The first time I visited Prawn on the Lawn was at the Padstow outpost – a tiny hole-in-the-wall establishment hidden in the back streets of the seaside town. When I walked up to its unassuming door, I truly thought I’d found my idea of heaven. In the depths of lockdown, when I was about as far away from the ocean as you can get and truly missing the incandescent beauty of real life and the splendour of a dinner out, it was often my first meal at Prawn on the Lawn that I dreamt of. Perhaps influenced by that slightly giddy holiday feeling and the fact that we were a stone’s throw from the port where the fish we were eating was brought in, it was one of the best meals I could remember in recent history.
I have returned a few times since, both to the expanded Prawn on the Farm – the summertime pop-up just outside of Padstow developed off the back of Covid-19 and pandemic restrictions – and to the London iteration. Arriving at the latter, I was nervous. How could you recreate the magic of eating seafood literal steps from the sea? Instead, we were smack bang in the middle of Islington, soundtracked by the never-ending thrum of cars careening down St Paul’s Road. I had simultaneously high and low expectations – on the one hand hoping the food was as good as I remembered, and on the other believing it surely couldn’t be. And yet, it was. Of course, it was. Even on my most recent visit, one week back to indoor dining, it proved that not even the knock-on effect of the lockdown can break its stride.
Starting its life as a fishmonger in that very same north London location, Prawn on the Lawn originally only had a compact eight-cover seafood bar, serving up cured and cold bites with zero cooking involved thanks to a lack of anything resembling a kitchen. The understandably exponential rise in popularity led to a cooker being fitted, a larger dining space being sought and the introduction of a constantly rotating selection of small plates – but the bones of the operation still remained the same. The Padstow restaurant came later, in part thanks to owners Rick and Katie Toogood’s constant trips down to Cornwall to source their ingredients. It would take a whopper of a spot to rival the place often nicknamed “Padstein” thanks to Rick Stein’s seafood-laden influence on the town, and yet, Prawn on the Lawn managed to carve out a space for itself that complimented the existing establishments, rather than trying to emulate them.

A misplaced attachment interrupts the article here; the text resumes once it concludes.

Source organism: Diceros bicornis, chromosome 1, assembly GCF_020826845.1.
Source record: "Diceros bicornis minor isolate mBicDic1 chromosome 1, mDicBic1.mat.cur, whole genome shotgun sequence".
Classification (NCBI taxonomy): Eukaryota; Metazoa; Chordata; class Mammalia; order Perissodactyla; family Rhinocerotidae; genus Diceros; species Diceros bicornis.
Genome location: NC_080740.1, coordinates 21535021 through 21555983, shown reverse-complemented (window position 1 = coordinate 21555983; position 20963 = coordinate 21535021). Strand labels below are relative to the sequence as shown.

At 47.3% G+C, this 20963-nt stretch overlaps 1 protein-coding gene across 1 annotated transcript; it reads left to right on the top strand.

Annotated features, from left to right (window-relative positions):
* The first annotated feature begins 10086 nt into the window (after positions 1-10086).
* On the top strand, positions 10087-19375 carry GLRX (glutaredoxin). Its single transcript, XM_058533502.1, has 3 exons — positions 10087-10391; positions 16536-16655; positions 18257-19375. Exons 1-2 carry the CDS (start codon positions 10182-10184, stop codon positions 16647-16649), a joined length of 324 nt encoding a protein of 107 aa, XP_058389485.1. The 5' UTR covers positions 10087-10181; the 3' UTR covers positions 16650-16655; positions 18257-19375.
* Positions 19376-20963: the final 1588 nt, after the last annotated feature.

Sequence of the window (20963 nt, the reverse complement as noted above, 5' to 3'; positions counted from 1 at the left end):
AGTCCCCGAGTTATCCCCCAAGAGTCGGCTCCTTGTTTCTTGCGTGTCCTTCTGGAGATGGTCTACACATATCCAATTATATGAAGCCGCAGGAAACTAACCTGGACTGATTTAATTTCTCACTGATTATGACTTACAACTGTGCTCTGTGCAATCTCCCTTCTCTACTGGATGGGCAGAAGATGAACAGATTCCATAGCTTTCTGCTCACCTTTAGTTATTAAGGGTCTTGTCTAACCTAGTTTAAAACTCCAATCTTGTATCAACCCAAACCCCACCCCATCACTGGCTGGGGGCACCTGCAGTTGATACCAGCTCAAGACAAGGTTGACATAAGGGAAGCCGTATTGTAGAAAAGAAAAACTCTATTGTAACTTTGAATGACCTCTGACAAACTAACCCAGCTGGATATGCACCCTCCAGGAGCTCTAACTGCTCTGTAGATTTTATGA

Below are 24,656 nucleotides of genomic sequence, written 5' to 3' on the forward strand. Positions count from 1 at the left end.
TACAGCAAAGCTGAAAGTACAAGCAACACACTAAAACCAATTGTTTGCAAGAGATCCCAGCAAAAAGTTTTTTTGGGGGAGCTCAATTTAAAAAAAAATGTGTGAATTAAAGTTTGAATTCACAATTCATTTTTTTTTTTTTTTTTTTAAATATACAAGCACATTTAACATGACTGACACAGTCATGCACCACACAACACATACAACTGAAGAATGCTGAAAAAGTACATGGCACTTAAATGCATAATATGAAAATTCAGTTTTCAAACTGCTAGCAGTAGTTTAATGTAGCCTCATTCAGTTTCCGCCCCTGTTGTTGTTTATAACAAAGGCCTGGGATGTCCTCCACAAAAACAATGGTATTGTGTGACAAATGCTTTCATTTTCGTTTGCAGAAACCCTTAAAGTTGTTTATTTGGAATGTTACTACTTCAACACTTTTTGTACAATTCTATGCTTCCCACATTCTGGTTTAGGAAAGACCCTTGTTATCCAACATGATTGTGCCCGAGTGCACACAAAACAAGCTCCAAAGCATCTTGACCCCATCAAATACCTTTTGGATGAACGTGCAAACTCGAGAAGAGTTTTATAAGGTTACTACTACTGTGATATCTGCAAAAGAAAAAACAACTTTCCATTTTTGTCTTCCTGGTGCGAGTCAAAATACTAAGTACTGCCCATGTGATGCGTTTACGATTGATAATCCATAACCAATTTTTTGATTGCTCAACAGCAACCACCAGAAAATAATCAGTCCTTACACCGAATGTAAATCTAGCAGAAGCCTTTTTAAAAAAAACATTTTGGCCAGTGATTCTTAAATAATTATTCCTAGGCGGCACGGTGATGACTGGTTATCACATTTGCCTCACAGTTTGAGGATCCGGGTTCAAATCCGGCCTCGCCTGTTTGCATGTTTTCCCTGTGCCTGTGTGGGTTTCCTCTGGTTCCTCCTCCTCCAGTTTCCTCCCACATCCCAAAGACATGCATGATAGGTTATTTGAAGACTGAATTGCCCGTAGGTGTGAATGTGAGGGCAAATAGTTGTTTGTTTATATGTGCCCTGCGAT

There are two options for ordering when you visit Prawn on the Lawn. You can either opt for the fish or shellfish fresh off the boat that day, cooked whole with little intervention – simply served with your choice of sauce, or you can go for the small plates. While the former is a grand option, celebrating the restaurant’s central fishmonger-style ethos, I have never been able to look past the selection of tapas-style plates. Managing to be at once inventive, without overwhelming the delicacy of the seafood, the menu is ever-changing based on what the fishermen catch that day – so much so that items may even be wiped off the blackboard as you eat.
The restaurant has a strong relationship with its suppliers, one of which being Trevibban Mill, a low-intervention vineyard found just outside Padstow. I have made it a habit to start any meal at Prawn on the Lawn with a glass of the winery’s Black Ewe pink sparkling, and it has always managed to bring a tiny hint of that holiday feeling I first felt in Padstow. Accompanied with half a dozen of whatever oysters they have on the board that day, and you have a cracking kick-off to any meal.
While the menu is never the same, a few items have cropped up regularly on my visits. The eponymous Prawn on the Lawn dish is deceptively simple. Essentially smashed avocado on toast topped with a zingy, citrus-dressed prawn, it is a perfectly balanced dish that sums up the restaurant’s approach to food. The seared tuna is always perfectly cooked, featherlight slices doused in a soy and mirin dressing that complements the meaty fish wonderfully.
Then comes the Szechuan prawns. Grilled ’til crisp, they are coated in a spice mix that’s heavily spiked with numbing Szechuan pepper. Eating these is an almost out of body experience: spicy, salty, crunchy… the coating so good you could mop it up with bread (which of course we did). Take this as your warning not to wear anything white or delicate – this is a plate that requires your hands, and leaves you covered top to toe in the stuff, but boy is it worth it. The tempura fish is another favourite – delicately battered and fried until crunchy, the accompanying nam jim sauce is lightly sweet and salty, mingling perfectly with the shatteringly crisp fish.
Whatever is on the menu when you visit, however, you can be sure it’ll be good. This week’s visit featured a salmon ceviche, topped with ras el hanout and hazelnuts, a blissful combination of lightly cured salmon, earthen spice and crunch. Previous trips have seen dishes like scallops and ’nduja, and crispy-skin fillets of fish accompanied by Mediterranean chickpeas, topped with dukkha.
Then there are the potatoes. Oh, the potatoes. The first time we ate them, my partner ordered a second round almost immediately, and I was certain that if the potatoes were a human, he would have begun a sordid love affair in an instant. Luckily for me (and for everyone, really) they sell the spice mix by the pouch – although I’ve never quite been able to achieve the same lustful level of crunch.
I must admit, Prawn on the Lawn holds a special place in my heart. But it takes a magical spot to be so consistently good, its joy transcending the salty shores of Padstow and brightening the gloomy streets of London. Rick and Katie have done something particularly lovely here, and diners both in the capital and out are all better off for it.
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